By Delhi Kalwan, SciTech Deputy Editor
A 15 year old Bristol teenager has created a wearable wristband that alerts users before they touch their face.
Max Melia, the young entrepreneur was inspired to launch this tech start-up after both his parents were diagnosed with Covid-19. In a bid to prevent further spread of the virus, Max has dedicated his time to taking the wearable device from concept to production-prototype in a matter of weeks.
With a team and Kickstarter campaign to fundraise his new product, named the VybPro, Max’s efforts in harnessing technology to battle the virus has become a global story.
The wristband works simply by vibrating and sounding when the user’s hand reaches for their face. Max’s invention is an easy solution to help train the user out of this unconscious habit; which is known as a common path of transmission for SARS-COVID-2.
His fundraiser quotes a study of students in the University of New South Wales (Australia) which revealed that a group of students touched their faces on average 23 times per hour.
VybPro told Epigram the best way to use the device is for it to be ‘worn on both wrists but it does not need to be worn all of the time.
‘It is of principle benefit if out and about,’ the company added, ‘such as commuting or in an office space. This way if they pick up germs on the hand they reduce the risk of transferring them to the face until they have had a chance to wash their hands.’
Max and his mother, Nathalie Melia, first came up with the idea during the 2018 flu season after his family kept catching the flu whilst travelling in and out of London. However, it wasn’t until the Covid-19 pandemic that Max realised how much potential a device such as this could have.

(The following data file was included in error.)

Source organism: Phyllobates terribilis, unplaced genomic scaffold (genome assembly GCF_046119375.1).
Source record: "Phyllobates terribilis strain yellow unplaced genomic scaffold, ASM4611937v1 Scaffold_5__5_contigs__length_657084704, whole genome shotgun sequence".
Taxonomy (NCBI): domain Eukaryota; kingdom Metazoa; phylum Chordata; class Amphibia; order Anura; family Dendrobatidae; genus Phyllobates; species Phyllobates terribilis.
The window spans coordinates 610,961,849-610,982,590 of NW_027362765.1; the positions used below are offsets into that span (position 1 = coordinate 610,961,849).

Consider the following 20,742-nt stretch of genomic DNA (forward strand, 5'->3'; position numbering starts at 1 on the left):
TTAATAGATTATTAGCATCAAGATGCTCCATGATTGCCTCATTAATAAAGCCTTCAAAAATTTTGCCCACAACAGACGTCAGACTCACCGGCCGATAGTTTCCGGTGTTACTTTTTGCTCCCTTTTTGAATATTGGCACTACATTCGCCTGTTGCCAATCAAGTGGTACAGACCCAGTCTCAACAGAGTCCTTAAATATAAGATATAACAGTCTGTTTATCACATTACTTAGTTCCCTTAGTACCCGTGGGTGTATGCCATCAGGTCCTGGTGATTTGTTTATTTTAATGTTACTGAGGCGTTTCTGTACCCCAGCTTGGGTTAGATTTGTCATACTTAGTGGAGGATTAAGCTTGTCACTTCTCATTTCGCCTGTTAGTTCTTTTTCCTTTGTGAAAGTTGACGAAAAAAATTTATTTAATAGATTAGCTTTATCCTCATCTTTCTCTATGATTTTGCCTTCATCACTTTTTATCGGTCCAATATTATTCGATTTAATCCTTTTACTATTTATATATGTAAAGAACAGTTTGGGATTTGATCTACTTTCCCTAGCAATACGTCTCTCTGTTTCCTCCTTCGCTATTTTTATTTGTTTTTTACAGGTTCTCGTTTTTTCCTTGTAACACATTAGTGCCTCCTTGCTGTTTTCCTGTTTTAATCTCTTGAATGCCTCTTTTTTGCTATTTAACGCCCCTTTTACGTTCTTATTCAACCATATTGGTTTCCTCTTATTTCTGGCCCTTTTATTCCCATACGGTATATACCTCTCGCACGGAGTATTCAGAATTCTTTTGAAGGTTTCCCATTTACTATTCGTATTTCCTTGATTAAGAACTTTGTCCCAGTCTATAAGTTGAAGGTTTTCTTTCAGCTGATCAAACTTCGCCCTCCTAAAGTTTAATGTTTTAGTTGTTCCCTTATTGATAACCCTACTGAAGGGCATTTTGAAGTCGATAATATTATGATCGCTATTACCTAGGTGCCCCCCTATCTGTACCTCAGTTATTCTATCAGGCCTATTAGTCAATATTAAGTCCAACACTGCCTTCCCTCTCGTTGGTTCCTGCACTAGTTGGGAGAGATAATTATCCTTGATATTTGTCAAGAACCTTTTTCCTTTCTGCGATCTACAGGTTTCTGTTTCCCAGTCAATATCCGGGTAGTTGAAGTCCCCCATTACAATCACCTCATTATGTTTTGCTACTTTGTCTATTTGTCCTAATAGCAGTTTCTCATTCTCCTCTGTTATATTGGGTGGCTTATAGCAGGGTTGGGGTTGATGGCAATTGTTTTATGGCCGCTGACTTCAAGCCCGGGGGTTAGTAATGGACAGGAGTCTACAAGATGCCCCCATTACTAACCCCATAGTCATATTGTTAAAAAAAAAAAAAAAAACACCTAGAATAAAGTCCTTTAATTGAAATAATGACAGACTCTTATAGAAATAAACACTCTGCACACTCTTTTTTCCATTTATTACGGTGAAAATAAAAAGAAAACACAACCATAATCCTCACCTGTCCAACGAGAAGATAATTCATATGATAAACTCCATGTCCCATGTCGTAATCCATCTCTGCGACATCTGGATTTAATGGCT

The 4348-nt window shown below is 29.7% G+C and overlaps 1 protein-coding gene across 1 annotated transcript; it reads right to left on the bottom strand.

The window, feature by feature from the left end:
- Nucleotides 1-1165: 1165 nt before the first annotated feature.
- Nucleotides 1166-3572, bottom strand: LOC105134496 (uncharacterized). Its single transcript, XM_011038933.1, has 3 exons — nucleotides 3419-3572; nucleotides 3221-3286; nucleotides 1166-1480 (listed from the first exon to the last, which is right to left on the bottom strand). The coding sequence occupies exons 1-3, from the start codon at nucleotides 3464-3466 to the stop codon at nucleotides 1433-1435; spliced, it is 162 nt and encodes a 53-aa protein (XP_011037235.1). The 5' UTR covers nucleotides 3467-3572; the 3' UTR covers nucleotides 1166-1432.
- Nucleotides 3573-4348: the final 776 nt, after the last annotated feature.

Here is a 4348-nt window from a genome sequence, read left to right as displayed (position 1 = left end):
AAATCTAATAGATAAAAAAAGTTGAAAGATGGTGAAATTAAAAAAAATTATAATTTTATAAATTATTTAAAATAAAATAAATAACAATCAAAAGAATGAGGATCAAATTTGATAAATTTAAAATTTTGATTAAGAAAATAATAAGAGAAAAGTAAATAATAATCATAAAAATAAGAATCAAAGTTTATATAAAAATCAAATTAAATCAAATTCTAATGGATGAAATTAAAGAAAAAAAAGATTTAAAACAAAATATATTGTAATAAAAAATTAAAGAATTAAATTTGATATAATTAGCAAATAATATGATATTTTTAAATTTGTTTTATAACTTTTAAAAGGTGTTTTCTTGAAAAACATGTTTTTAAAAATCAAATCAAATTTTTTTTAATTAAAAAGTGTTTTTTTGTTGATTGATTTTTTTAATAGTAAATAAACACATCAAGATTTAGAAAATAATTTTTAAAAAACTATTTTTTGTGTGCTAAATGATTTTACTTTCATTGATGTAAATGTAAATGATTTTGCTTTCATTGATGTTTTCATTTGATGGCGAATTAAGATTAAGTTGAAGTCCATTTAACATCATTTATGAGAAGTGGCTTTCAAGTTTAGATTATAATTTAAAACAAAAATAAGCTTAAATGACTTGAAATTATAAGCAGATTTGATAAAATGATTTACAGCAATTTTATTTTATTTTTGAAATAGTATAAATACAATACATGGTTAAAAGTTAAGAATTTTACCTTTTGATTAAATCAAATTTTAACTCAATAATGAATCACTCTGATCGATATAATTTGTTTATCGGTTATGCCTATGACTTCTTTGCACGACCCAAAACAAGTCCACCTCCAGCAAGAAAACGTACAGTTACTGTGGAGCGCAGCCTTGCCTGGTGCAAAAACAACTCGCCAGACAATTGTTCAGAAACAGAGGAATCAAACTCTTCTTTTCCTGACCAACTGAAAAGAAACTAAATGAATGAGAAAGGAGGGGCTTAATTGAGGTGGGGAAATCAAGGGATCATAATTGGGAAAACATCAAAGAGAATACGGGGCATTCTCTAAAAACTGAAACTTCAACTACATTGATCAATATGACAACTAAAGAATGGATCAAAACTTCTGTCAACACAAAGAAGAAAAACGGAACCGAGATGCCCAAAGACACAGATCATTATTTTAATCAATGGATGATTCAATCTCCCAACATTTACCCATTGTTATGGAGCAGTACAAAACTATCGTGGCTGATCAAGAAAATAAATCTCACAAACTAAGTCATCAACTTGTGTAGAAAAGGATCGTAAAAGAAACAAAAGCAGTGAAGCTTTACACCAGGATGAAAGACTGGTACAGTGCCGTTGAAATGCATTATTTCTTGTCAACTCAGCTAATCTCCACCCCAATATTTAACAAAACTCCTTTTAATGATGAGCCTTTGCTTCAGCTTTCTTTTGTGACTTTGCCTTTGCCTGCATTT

After witnessing how ill his parents became as a result of contracting coronavirus, Max quickly began working on bringing this project to life. Over the past few weeks, the project gained attention worldwide and has garnered funding of over £18K currently.
In 2018, studies were undertaken at the University of Bristol in the Department of Computer Science to determine suitable technologies for the product. Originally the design included a necklace but now the product has been streamlined into just a wristband worn on each hand.
During development, the key challenge Max and his team have faced ‘has been identifying the most appropriate technology for gesture recognition and distinguishing between face touching and other types of hand movement.’
Studies and user testing at the University helped fine-tune the technology involved in the project.
Speaking about the start-up, Max said: ‘The main priority of this project is not to make money but to get it onto the wrists of those it can help keep safe. Any profits made from early sales via the crowdfunding site will be reinvested into providing free devices to organisations that help people such as NHS staff and nursing homes.’
You can view the VybPro Kickstart page here.
Would you purchase a VybPro?